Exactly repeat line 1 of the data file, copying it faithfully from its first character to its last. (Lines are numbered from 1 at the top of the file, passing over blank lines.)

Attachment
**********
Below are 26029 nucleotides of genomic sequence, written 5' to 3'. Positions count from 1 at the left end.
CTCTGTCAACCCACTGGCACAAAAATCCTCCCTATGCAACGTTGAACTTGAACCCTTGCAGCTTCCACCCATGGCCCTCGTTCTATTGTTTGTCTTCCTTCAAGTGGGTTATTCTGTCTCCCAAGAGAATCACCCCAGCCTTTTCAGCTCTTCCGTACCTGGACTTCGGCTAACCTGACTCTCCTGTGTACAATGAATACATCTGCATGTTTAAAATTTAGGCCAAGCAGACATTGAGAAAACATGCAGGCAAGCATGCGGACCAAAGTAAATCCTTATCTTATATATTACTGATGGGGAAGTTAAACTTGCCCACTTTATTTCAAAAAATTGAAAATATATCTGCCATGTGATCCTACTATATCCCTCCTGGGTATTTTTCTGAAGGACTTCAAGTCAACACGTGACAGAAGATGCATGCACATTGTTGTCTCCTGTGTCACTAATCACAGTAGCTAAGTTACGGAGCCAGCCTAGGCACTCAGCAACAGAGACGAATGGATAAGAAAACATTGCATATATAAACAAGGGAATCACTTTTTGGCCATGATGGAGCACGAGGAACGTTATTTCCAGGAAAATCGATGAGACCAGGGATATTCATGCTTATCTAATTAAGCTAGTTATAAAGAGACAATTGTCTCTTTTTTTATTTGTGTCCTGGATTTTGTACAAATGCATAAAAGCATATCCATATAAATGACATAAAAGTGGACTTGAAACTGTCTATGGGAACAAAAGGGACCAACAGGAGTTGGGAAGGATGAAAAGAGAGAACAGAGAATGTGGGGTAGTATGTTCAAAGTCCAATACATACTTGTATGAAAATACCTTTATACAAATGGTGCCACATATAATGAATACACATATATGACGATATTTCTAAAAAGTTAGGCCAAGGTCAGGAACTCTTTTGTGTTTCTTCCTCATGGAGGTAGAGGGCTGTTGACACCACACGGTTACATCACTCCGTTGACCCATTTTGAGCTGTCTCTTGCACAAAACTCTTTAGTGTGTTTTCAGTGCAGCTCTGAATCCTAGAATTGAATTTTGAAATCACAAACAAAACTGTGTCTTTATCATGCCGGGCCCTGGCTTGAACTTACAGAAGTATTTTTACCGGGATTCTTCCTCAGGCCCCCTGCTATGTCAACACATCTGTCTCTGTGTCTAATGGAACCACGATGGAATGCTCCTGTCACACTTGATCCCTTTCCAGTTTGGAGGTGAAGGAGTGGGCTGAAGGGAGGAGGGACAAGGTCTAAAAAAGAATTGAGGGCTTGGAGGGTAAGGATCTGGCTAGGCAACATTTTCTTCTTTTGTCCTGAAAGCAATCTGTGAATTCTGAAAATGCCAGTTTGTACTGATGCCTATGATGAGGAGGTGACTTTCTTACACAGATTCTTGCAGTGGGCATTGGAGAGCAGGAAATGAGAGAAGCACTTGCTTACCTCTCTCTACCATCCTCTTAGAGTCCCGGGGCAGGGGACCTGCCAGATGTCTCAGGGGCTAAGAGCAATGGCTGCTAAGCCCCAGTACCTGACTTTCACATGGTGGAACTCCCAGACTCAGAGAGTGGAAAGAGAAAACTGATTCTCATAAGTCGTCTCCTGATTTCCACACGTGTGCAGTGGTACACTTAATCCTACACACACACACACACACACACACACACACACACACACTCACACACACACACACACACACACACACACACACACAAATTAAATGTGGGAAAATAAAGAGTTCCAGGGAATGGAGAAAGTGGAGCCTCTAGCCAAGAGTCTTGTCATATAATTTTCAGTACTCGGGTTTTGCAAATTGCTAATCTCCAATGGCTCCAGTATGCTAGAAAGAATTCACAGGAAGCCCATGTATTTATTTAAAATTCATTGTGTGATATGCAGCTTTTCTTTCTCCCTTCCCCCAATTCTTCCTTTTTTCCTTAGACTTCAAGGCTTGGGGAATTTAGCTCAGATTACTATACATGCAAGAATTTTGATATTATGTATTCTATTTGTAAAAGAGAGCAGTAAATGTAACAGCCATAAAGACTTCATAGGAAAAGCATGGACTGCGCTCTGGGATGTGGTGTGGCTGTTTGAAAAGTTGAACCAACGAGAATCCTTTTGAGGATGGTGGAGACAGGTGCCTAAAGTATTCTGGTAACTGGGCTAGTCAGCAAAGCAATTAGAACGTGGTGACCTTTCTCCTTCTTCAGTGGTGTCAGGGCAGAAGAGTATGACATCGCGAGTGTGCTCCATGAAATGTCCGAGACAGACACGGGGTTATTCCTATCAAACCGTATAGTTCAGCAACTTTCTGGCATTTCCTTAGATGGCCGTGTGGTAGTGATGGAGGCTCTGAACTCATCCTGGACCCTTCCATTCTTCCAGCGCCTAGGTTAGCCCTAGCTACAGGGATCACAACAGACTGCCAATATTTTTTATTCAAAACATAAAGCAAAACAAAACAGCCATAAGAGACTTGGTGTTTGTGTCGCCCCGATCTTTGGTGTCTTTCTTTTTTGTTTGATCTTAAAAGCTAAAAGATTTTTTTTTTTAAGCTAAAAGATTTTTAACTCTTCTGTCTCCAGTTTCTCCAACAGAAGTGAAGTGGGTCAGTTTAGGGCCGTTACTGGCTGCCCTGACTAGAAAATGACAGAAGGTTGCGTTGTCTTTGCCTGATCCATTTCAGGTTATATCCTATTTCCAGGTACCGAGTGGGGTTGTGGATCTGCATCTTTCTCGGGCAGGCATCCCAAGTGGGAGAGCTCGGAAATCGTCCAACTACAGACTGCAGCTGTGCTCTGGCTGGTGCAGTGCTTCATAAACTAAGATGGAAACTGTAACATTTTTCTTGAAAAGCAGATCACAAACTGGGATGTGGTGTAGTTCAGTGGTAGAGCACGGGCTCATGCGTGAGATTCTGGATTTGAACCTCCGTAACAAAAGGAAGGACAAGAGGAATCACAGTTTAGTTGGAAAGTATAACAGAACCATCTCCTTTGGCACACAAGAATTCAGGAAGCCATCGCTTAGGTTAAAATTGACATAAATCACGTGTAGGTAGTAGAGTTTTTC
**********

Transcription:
Below are 26029 nucleotides of genomic sequence, written 5' to 3'. Positions count from 1 at the left end.